There’s a power to lifting heavy things

Elmira’s Emily zur Linden just came home with a first-place international powerlifting win. Again. Last month she was in New Zealand at the Commonwealth powerlifting Championship, placing first in her weight class. In June, she competed at the World Classic Powerlifting Championship  in South Africa

Last updated on May 03, 23

Posted on Jan 05, 23

5 min read

Elmira’s Emily zur Linden just came home with a first-place international powerlifting win. Again.

Last month she was in New Zealand at the Commonwealth powerlifting Championship, placing first in her weight class. In June, she competed at the World Classic Powerlifting Championship  in South Africa, placing seventh in the world in her weight class. Before that, in May, she won the Canadian Powerlifting Union Nationals in Newfoundland.

She also set a record for her deadlift at the commonwealth games for her 63 kg weight class at the last competition.  Her stats include: 391.3 lbs for squat, 220.5 for bench, and 427.7 for deadlift for a total of 1,039.5 lbs.  The lady can lift.

While her performance at the international competitions are a highlight, the daily grind is, well, a grind.

Zur Linden, 35, balances powerlifting with her full schedule. She estimates she works more than 60 hours each week as a large animal veterinarian at Metzger Veterinarian Services in Linwood, where she’s worked for the last ten years,  as well as participating as a member of her family with her husband and her four-year-old daughter.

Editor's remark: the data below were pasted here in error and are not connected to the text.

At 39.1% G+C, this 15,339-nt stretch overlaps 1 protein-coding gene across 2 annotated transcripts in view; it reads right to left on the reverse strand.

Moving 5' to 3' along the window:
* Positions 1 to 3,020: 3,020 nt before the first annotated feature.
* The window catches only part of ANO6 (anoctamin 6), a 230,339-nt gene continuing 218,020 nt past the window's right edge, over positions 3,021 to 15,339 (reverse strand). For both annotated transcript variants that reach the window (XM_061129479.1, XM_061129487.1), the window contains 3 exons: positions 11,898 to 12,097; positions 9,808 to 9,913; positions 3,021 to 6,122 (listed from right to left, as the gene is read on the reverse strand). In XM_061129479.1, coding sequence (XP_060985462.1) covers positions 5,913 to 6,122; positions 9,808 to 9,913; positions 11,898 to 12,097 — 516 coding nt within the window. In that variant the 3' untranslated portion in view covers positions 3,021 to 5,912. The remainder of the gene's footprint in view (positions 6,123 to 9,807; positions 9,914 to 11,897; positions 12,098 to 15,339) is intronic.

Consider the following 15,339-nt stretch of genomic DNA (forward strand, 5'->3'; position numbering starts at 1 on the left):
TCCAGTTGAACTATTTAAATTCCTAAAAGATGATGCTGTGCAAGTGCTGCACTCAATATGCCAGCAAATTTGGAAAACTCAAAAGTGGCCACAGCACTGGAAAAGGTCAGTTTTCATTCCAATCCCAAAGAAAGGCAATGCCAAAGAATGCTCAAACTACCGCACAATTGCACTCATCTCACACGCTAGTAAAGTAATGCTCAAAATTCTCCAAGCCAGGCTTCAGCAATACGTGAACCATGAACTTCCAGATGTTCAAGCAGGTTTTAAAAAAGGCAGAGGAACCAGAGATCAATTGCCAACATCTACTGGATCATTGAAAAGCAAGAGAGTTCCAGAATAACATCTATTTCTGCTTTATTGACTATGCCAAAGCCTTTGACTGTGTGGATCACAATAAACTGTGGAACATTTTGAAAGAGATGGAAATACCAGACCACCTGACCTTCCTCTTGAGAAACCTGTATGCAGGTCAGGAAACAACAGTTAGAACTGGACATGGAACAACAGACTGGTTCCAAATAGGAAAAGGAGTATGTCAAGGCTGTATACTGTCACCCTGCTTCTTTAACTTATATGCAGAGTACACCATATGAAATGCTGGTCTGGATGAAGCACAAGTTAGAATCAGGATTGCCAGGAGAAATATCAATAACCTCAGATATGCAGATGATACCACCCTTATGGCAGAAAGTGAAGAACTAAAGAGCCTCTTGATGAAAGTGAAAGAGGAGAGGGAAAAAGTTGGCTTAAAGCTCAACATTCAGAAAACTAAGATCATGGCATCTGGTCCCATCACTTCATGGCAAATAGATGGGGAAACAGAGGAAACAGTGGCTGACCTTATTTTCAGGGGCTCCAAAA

“My husband is absolutely incredible. I have his support, and without that there would be absolutely no way I could do this. The days that it’s like, ‘OK, I have to lift today.’ He’s right there: ‘OK, that’s fine – mom lifts on Mondays.’  So he is in charge of bedtime.

She must constantly be watching her weight because if she loses or gains enough to push her out of her weight class when weighing in for a competition, she will be disqualified and unable to compete.

“As we get closer to the bigger events, there’s a much heavier focus on diet and making sure you’re either within striking distance within a couple days or you’re comfortably in your weight class going into it.  That’s one of the things I get so nervous about. I have a travel scale, I weigh myself twice a day to make sure that I’m on track for being on-weight so there’s no surprises on meet day where I don’t get to perform.”

She trains three days a week for about three to four hours at a time. “I have found that my sweet spot is I only lift three days a week. That way I can balance home and family and work and try to get all the obligations met in the week most effectively. So I only lift three days a week. They’re longer sessions.

“I work around a schedule where I work around 60 hours a week, if not more. So that’s a non-negotiable, and my husband’s quite busy with his work as well. So we do try our best to [find the] days where I can fit my training in that makes the most sense,” she said.

Her husband, Alex zur Linden, is with her every step of the way.

“She started powerlifting just before she was pregnant with our daughter and she was determined and committed to come back to the sport that she was pretty good at, even if she had just gotten started in it,” he said. “She made slow and steady progress and eventually made it back to lifting heavy weights. We were both committed to lifelong fitness and showing our daughter how fitness can be a part of your life, so we built a [gym] at our house to optimize our environment for achieving this goal.”

He says the best part of seeing his wife achieve her goals is watching her gain strength and seeing her level of determination.

“I’m glad that our daughter can witness this first hand,” he said.